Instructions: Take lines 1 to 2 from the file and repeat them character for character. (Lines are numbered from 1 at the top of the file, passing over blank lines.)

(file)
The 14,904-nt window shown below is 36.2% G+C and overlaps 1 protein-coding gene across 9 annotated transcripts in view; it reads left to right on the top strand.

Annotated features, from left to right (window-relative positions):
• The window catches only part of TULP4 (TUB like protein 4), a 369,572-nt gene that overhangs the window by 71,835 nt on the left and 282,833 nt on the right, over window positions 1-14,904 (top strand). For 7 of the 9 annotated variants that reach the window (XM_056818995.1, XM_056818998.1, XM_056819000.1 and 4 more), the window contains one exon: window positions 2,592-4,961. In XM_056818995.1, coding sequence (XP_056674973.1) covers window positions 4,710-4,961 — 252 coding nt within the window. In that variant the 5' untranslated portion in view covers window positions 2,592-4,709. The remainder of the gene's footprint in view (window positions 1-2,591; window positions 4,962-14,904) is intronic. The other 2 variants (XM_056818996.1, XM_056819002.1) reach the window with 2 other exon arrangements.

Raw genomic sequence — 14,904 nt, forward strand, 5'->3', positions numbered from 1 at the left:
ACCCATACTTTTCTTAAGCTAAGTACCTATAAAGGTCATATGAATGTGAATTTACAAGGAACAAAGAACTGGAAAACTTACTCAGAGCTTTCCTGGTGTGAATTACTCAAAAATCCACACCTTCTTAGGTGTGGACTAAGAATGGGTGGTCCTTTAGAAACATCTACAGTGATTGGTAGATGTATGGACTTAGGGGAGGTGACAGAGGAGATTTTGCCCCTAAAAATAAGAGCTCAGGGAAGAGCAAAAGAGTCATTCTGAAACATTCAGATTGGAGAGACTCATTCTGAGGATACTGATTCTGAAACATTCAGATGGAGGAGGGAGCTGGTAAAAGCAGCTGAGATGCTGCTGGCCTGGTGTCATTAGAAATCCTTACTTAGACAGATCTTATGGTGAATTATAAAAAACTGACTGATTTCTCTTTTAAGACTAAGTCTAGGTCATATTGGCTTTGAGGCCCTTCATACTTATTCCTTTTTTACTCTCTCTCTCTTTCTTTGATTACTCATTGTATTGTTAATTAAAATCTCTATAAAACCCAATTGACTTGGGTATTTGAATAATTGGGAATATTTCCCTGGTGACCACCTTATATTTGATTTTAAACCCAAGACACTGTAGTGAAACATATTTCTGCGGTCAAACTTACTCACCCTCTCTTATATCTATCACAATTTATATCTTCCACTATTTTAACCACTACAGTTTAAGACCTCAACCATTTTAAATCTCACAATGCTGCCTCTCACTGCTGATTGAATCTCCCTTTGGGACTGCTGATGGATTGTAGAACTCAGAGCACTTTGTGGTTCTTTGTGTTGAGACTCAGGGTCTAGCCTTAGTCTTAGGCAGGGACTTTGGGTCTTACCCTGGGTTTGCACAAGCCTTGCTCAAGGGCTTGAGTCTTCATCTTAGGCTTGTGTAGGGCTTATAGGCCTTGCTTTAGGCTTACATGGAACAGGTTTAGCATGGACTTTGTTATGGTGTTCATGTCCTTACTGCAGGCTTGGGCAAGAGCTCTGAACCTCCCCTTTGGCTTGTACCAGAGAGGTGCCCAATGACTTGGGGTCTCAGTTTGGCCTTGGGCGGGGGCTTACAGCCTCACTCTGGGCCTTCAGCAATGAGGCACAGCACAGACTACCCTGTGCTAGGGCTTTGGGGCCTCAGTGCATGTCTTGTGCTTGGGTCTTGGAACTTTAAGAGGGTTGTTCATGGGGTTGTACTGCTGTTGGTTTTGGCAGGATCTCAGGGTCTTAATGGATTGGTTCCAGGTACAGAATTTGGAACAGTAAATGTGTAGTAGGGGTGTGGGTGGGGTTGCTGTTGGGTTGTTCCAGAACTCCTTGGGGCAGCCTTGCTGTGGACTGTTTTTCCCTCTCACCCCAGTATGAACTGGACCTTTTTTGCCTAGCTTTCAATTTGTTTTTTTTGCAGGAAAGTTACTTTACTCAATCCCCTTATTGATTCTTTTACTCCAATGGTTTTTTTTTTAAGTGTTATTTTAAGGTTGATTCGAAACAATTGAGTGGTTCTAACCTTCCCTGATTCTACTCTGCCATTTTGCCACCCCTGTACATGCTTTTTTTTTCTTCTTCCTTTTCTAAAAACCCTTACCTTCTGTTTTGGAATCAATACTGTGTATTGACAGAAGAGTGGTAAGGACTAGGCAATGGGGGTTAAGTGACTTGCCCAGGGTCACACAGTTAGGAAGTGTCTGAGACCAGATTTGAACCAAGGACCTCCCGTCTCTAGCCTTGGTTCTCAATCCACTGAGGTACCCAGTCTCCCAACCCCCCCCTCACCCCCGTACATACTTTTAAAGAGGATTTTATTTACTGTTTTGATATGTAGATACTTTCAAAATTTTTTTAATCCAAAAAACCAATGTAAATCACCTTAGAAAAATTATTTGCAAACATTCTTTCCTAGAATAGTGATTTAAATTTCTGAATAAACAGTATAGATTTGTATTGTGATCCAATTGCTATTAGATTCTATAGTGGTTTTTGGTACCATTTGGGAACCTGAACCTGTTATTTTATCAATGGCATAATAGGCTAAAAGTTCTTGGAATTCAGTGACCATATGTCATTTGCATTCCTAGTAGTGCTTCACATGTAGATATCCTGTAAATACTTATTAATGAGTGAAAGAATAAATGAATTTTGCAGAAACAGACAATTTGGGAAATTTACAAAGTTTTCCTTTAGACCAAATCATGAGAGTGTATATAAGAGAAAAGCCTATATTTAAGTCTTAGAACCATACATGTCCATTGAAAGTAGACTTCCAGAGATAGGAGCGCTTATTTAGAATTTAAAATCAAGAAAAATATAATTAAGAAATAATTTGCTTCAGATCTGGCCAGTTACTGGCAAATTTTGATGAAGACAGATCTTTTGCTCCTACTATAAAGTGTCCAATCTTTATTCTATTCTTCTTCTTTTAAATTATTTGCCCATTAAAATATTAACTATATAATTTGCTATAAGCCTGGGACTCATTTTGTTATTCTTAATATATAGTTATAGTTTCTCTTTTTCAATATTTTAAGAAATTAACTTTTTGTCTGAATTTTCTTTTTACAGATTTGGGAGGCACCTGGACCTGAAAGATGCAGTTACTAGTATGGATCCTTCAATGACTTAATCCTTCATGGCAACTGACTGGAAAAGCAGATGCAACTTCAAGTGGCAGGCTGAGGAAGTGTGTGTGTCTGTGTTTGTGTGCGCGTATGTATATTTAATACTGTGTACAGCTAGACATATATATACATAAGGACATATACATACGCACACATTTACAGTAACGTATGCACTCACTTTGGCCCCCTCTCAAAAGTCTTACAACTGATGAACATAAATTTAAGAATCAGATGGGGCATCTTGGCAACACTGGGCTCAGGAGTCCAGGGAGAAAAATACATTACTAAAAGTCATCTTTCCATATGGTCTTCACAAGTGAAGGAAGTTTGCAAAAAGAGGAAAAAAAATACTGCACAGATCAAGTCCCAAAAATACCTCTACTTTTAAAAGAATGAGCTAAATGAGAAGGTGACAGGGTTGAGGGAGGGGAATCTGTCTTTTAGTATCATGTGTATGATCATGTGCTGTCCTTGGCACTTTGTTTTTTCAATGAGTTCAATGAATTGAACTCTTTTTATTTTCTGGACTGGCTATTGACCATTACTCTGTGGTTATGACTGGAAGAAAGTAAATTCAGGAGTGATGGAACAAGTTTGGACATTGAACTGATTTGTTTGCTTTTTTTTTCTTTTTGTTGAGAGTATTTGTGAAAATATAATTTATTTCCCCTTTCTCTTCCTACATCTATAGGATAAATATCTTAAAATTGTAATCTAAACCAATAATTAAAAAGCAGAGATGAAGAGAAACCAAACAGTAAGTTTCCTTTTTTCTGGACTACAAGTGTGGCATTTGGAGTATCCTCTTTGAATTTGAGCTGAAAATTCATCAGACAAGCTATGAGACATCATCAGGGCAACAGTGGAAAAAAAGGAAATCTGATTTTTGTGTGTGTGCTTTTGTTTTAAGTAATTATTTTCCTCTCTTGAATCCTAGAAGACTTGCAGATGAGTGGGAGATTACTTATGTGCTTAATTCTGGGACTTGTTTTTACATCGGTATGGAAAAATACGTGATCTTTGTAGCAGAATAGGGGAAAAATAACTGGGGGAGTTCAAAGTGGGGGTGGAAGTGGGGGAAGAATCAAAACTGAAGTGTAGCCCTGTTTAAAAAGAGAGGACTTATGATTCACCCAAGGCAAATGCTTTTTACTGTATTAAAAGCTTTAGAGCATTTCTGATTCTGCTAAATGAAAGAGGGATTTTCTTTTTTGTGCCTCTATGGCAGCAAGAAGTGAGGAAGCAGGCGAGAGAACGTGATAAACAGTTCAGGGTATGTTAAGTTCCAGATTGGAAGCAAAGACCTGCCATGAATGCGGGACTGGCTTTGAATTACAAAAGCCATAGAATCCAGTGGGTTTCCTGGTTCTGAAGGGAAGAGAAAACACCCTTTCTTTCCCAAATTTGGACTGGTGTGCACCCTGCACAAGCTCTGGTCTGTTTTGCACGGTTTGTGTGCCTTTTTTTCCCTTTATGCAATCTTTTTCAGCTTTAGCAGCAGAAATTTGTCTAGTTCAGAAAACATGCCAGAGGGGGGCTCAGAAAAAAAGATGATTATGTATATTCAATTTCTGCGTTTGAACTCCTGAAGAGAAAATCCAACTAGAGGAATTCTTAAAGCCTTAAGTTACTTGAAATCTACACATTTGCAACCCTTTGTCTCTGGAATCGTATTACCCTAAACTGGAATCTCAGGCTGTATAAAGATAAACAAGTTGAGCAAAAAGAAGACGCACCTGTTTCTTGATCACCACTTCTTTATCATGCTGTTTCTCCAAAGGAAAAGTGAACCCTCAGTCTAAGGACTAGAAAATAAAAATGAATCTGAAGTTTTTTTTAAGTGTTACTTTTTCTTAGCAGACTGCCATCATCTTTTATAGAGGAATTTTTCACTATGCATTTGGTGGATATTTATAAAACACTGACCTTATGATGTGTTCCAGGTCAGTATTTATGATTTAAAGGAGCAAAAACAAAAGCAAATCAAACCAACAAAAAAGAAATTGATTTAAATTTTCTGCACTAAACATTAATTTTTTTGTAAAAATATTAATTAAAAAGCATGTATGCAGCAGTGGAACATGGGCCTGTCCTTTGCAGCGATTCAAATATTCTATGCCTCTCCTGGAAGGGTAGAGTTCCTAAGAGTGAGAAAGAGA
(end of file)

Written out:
The 14,904-nt window shown below is 36.2% G+C and overlaps 1 protein-coding gene across 9 annotated transcripts in view; it reads left to right on the top strand.

Annotated features, from left to right (window-relative positions):